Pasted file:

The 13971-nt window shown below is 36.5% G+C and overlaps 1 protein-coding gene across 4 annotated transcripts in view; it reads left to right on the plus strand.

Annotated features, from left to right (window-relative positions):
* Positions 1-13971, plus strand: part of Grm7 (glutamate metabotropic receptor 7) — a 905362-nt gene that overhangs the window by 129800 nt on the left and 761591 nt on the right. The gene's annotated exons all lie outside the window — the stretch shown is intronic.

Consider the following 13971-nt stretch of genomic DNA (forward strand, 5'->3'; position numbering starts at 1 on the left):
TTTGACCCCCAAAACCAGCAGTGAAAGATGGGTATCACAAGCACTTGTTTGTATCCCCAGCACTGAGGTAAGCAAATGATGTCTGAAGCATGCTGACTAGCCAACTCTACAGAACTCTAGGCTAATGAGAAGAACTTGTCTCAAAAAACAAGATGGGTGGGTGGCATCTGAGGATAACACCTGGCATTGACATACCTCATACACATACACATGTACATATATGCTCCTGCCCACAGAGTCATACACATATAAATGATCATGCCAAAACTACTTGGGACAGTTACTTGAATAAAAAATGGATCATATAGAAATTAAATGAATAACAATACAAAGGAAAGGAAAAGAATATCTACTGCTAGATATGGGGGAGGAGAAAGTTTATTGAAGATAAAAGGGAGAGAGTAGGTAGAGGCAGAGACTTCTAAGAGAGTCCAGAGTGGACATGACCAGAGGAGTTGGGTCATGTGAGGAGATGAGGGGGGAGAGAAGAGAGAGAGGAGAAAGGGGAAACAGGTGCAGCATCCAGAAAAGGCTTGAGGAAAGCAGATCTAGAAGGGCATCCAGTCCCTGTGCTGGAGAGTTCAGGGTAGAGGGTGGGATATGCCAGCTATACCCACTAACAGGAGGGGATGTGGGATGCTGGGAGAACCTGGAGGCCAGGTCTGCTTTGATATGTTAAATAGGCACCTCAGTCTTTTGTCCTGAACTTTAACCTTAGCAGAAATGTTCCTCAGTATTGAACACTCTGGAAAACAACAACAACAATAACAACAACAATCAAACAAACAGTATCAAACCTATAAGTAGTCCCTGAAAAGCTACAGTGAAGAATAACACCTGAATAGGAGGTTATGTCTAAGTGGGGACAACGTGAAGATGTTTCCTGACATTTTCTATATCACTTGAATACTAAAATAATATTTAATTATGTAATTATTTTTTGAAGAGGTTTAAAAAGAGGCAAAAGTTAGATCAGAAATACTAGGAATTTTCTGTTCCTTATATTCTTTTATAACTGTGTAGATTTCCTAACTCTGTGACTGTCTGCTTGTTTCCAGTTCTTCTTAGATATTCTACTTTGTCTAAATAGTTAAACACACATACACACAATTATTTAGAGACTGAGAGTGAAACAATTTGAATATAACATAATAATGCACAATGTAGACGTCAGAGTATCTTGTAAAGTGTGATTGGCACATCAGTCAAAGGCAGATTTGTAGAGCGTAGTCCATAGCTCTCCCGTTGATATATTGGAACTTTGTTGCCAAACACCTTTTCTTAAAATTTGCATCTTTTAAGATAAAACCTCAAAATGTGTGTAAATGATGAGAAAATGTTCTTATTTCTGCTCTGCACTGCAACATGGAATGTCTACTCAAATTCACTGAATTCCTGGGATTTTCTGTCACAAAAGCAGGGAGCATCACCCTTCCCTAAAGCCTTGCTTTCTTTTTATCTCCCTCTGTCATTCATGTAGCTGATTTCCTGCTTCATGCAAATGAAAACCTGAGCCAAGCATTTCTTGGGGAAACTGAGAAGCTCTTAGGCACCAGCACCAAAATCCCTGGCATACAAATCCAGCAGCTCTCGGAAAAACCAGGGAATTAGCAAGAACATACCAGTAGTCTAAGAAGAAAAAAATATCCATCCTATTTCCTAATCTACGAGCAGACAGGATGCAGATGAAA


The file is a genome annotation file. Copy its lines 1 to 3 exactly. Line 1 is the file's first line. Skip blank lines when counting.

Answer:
The 13971-nt window shown below is 36.5% G+C and overlaps 1 protein-coding gene across 4 annotated transcripts in view; it reads left to right on the plus strand.

Annotated features, from left to right (window-relative positions):
* Positions 1-13971, plus strand: part of Grm7 (glutamate metabotropic receptor 7) — a 905362-nt gene that overhangs the window by 129800 nt on the left and 761591 nt on the right. The gene's annotated exons all lie outside the window — the stretch shown is intronic.